The Flickering Lights of Peace

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When Matthew Hodes C’79 was an undergraduate majoring in international relations at Penn, he took a course that would, in a subtle way, change the direction of his life.

“The person who turned me on to international relations as a field was a professor named Bill Quandt,” recalls Hodes. “Shortly after that, he left Penn and took a position with the Carter Administration. He was directly involved in setting up the Camp David accords. And sure enough, he’s now [as a Middle East expert based at the University of Virginia] the person I deal with most on Middle East issues.” 

Hodes, director of the Conflict Resolution Program of the Carter Center in Atlanta, also deals a lot these days with Quandt’s former boss, who is currently his own: former President Jimmy Carter Hon’98. (Quandt, incidentally, describes Hodes as an “excellent student,” and says he was “delighted” to reconnect with him in his Carter Center activities. “It is always gratifying to a professor to learn that a former student has gone on to make good use of what you tried to teach,” he added.)

The center, founded in 1982 by Carter and his wife Rosalynn, is a nonpartisan, nongovernmental organization (NGO) that monitors the planet’s armed conflicts and assists in ways that are somewhere between traditional diplomacy and the unofficial diplomatic activities that directly impact the people affected by the violence. Those activities range from high-profile war zones in the Middle East to places like Sudan, Liberia, and Venezuela, where he and his colleagues are “working to assist the process of dialogue” between the government and the opposition.

The processes that lead to peace “operate in phases—you see positive movement, but then you see setbacks,” he points out. “But there is a linkage to all of them, and they are all part of one ongoing process.

“Nongovernmental organizations have a special role in the field of conflict resolution,” he adds. “The Carter Center has unique access to world leaders but also can operate in longer-term peace-building activities.”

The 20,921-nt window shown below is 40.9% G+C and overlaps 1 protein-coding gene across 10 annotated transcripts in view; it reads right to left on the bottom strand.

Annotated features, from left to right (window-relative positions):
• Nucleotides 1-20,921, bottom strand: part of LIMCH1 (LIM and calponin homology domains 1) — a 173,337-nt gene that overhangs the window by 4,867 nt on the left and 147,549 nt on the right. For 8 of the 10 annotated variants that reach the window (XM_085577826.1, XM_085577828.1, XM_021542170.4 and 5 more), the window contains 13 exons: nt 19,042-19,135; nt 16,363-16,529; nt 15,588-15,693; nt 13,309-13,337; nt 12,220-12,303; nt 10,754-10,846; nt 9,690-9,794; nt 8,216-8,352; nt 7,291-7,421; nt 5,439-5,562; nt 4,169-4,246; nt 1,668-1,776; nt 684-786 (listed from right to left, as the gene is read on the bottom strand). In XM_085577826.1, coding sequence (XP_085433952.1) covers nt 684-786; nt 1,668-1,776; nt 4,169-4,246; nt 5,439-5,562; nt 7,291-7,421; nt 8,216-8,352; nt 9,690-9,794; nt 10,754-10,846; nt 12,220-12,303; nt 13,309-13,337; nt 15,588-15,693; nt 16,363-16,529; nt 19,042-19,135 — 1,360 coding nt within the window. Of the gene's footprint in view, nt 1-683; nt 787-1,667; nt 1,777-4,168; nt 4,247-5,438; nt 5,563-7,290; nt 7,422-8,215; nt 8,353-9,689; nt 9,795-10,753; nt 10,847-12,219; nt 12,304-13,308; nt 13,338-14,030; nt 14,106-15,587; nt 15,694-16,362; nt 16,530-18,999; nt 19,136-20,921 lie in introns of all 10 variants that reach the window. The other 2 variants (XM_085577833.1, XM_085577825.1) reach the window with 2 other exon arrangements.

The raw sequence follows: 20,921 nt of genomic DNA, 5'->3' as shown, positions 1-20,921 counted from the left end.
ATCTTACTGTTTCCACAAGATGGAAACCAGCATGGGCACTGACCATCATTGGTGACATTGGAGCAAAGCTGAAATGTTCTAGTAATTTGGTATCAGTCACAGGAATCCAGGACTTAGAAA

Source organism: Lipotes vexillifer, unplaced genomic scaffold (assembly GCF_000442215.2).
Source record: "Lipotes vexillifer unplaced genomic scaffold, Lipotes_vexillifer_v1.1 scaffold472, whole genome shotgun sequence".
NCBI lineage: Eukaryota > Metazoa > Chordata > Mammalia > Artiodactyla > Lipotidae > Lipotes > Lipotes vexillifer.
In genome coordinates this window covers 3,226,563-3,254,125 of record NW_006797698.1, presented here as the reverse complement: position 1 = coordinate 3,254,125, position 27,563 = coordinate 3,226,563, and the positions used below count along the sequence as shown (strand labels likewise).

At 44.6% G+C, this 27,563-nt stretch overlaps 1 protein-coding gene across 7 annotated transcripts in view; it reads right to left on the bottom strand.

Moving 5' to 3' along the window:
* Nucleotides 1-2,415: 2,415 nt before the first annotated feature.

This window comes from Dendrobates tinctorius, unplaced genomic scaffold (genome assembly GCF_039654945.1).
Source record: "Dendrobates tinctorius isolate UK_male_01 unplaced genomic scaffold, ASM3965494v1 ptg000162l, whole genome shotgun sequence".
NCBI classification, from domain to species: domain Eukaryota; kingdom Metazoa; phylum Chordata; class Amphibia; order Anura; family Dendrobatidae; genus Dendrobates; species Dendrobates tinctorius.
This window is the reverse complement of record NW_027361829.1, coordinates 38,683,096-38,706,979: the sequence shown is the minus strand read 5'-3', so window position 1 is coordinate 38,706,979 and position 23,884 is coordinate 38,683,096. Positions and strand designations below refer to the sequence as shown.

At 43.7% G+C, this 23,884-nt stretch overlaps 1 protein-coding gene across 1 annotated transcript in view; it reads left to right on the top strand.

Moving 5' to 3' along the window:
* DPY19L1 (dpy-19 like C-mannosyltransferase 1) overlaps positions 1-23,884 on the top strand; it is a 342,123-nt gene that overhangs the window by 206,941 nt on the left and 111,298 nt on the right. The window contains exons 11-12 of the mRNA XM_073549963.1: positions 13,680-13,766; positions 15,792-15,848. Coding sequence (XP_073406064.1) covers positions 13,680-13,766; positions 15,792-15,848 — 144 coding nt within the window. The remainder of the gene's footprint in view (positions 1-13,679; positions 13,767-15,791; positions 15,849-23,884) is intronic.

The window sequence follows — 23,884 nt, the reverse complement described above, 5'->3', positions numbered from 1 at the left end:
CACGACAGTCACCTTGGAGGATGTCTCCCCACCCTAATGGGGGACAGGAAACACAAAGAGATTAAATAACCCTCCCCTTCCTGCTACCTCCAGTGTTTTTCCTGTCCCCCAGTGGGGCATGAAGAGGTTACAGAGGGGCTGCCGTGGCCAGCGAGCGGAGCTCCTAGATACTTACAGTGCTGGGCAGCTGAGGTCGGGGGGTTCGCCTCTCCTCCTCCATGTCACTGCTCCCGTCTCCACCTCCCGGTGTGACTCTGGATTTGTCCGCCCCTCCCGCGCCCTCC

Hodes describes the center’s relations with the current occupants of the White House as “pretty cordial.” 

“We have contact with them on a wide variety of issues,” he says. “The Carter Center is by definition and practice a nonpartisan body, so the fact that President Carter is a Democrat and the current administration is Republican doesn’t have much bearing on how we engage it.”

Hodes brought plenty of hands-on experience, having served in a variety of peacekeeping and post-conflict-operations positions in the United Nations and as the Judicial Reform Coordinator for Bosnia at the Office of the High Representative in Sarajevo. In 1993, he was posted to Somalia to help investigate the killing of U.N. peacekeepers, and provided legal advice to the Secretary General of UNOSOM (United Nations Operations in Somalia).

He describes his appointment as an “incredibly flattering event,” adding: “The idea that I get to work with a man as remarkable as President Carter on issues of significance where we may be able to make a difference—that’s pretty important. Given President Carter’s history, given his continuing interest in trying to help bring peaceful resolutions to conflicts around the world—there are not too many places better than this to continue to serve the international community.”

Carter’s “clarity of thought” and “incisiveness” are both inspiring and challenging, Hodes says. “Inspiring because you want to do the very best possible job for him, and challenging because the standard he sets is remarkably high.”

Asked for an illuminating memory from his stints in the former Yugoslavia, Hodes says that although there are a couple that he’d “rather not discuss,” he will share one. Having just helped secure a cessation-of-hostilities agreement with the Bosnian Serbs, he and his team were driving back to Sarajevo from the Serbian stronghold of Pale on an icy secondary road over the mountains.

“We made one last switchback turn going over the mountain,” he recalls, “and as I looked down at Sarajevo, I saw the lights were on. They hadn’t been on in months. Even though that agreement didn’t hold, the fact that the lights went on for a little while, and hope was restored, is something I didn’t forget. That moment, however fleeting, I and the people I worked for had made a difference.”


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